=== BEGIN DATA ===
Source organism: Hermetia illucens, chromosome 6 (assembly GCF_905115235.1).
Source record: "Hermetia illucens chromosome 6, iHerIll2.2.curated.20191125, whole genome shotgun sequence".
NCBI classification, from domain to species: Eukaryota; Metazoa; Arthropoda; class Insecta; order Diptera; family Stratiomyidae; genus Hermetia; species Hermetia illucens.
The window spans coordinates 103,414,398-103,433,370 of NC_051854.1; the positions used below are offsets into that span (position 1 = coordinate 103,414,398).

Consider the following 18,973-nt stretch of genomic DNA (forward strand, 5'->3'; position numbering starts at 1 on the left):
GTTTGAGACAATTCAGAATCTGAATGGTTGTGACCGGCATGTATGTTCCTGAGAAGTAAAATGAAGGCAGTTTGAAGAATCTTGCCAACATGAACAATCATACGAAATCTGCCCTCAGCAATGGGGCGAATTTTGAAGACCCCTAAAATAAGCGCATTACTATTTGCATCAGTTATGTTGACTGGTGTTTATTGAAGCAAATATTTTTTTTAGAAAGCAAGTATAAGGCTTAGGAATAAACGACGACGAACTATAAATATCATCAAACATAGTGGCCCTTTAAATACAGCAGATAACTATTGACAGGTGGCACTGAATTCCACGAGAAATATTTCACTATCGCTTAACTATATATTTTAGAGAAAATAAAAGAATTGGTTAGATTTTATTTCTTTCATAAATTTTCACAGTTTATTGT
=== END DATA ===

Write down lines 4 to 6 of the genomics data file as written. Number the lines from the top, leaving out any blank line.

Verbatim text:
The window spans coordinates 103,414,398-103,433,370 of NC_051854.1; the positions used below are offsets into that span (position 1 = coordinate 103,414,398).

Consider the following 18,973-nt stretch of genomic DNA (forward strand, 5'->3'; position numbering starts at 1 on the left):
GTTTGAGACAATTCAGAATCTGAATGGTTGTGACCGGCATGTATGTTCCTGAGAAGTAAAATGAAGGCAGTTTGAAGAATCTTGCCAACATGAACAATCATACGAAATCTGCCCTCAGCAATGGGGCGAATTTTGAAGACCCCTAAAATAAGCGCATTACTATTTGCATCAGTTATGTTGACTGGTGTTTATTGAAGCAAATATTTTTTTTAGAAAGCAAGTATAAGGCTTAGGAATAAACGACGACGAACTATAAATATCATCAAACATAGTGGCCCTTTAAATACAGCAGATAACTATTGACAGGTGGCACTGAATTCCACGAGAAATATTTCACTATCGCTTAACTATATATTTTAGAGAAAATAAAAGAATTGGTTAGATTTTATTTCTTTCATAAATTTTCACAGTTTATTGT